Coed transition progresses as school begins new era

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The Crusader Staff

On June 11, construction began on the weight room, as well as girls’ and boys’ locker rooms, working toward the mid-August deadline.

In late January, Archbishop Riordan High School announced their plans to become coed starting in the Fall of 2020.

After being known as San Francisco’s oldest all-boys school, the board of trustees voted 14-4 in favor of the decision and there was also support from alumni and current students. The move came shortly after Riordan’s sister school, Mercy High School, announced their intention to close after the 2019-2020 school year.

To accommodate the addition of new students is the addition of new staff hires. An additional Dean of Students, sports coaches, counselors, and teachers will be hired for the upcoming year.

In the meantime, there is work to be done in order for the campus to be appealing to young women. Construction began on June 12 to work on updating the locker rooms and bathrooms, all of which were designed solely for young men.

Recently, Riordan released an online blueprint of how the final product will look. On their website, a goal of $500,000 has been posted in order to help with the pricing.

Due to the COVID-19 pandemic, the orientation for new students was held online via Zoom in early May. Aside from talking about quarantine activities and binge watching shows, the young ladies were brought up to speed on important information.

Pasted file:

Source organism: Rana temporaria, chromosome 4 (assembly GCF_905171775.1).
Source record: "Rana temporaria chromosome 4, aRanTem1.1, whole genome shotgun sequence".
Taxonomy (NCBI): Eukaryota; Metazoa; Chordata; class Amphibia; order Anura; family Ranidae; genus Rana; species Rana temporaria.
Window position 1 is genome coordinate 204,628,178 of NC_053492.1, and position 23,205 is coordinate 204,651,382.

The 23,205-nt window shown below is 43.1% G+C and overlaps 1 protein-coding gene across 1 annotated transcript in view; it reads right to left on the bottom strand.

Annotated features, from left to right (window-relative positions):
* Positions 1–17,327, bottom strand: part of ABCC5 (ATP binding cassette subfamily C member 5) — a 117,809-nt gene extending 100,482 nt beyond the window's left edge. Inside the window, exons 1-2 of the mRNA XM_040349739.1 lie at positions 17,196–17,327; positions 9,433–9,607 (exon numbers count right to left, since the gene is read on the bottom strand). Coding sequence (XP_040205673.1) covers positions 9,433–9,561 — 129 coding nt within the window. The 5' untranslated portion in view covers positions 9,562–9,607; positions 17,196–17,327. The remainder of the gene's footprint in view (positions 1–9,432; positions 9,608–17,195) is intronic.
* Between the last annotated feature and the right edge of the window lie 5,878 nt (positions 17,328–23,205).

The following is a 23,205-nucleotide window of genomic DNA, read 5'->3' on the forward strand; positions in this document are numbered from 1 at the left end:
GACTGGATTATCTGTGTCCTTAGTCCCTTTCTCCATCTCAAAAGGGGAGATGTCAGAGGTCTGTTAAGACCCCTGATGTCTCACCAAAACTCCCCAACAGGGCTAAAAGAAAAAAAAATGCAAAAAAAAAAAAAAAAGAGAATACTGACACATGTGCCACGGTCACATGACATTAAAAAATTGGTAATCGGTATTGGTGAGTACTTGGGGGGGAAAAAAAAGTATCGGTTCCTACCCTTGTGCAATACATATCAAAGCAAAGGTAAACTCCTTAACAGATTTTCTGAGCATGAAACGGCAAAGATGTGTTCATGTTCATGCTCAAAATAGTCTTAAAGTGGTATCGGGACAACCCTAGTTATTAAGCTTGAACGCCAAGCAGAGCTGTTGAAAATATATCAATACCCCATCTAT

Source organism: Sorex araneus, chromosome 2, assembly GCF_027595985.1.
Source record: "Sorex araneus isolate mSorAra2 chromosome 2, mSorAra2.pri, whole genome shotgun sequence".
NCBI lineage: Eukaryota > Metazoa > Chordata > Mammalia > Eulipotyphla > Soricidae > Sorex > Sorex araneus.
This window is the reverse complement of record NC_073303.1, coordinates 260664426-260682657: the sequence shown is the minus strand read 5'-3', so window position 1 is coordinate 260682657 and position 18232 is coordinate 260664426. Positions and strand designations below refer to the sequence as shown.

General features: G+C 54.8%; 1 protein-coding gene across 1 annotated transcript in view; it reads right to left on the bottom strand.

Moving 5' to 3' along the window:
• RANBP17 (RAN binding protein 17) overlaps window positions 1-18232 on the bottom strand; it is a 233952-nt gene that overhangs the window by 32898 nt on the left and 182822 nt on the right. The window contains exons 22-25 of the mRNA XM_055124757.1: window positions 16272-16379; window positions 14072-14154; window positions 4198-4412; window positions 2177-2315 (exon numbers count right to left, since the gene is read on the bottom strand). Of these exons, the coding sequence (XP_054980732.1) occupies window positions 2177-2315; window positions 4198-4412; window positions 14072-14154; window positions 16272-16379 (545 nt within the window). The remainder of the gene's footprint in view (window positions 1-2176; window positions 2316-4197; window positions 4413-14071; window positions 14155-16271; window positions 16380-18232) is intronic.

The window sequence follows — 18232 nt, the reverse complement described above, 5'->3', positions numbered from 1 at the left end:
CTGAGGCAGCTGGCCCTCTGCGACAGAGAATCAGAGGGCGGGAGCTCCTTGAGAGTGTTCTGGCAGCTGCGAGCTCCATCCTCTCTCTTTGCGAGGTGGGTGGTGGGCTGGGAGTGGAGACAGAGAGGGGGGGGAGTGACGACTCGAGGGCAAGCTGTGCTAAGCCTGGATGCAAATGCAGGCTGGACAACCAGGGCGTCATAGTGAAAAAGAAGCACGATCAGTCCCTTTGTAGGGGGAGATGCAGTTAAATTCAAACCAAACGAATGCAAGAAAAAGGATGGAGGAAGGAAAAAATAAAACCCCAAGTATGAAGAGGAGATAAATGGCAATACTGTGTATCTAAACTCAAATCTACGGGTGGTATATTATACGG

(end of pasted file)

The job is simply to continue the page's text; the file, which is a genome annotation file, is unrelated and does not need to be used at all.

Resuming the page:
Incoming transfer from Mercy, Lindsay Wray ’21, said, “The first orientation was great. The staff on it did a great job answering questions and giving us information about what the fall is going to look like.”

“It was very comforting getting to know Mrs. Nagar and Mrs. Martinez before going into Riordan, because now I have staff I am familiar with,” Wray said. “If I need someone to talk to in the fall, I definitely feel like I could approach either one of them with confidence.”

The first orientation was great. The staff on it did a great job answering questions and giving us information about what the fall is going to look like.”

— Lindsay Wray '21

The boarding department is also expected to grow over the upcoming years with the integration. Due to the pandemic, a lot is unknown for future applications. According to Residential Program Supervisor David Lin ’99, the boarding department will have a “small number” of young women during the 2020-2021 school year.

While it is still not certain how the House System will look like under the new coed model, one thing is for certain, and that is the school will be different. School Captain elections will be held in the fall, when school resumes. As for student activities, many expect the clubs to receive a rush of new members as young women become a part of the school community.

Another aspect of the coed transition raising questions is technology. According to the Riordan administration, they are requiring that students have an iPad Air (2013) or an iPad Pro (2015) or above. They are no longer recommending that students use an iPad mini due to the smaller screen size. Administration is also requiring that the iPad needs to be running the latest iOS software at all times.

However, there are some exceptions. First, transfer students are allowed to use Apple MacBooks or Google Chromebooks. Otherwise, they encourage them to purchase an iPad. Engineering students are also allowed to have an exception as they are not required to have an iPad, but have a MacBook, at the minimum a MacBook Air with 8GB of RAM.

A big change next year will be the new bell schedule, with later start times for Block 1 at 8:00 a.m., and later dismissal times ranging from 2:30 p.m. to 2:40 p.m. The new bell schedule also includes double lunches and earlier munches.

In a memo to the Riordan community, President Dr. Andrew Currier released statistics for the 2020-21 school year, saying that it will be the biggest Riordan student body since 1985, with 820 students. Out of the 800 plus students, 181 of them will be young women.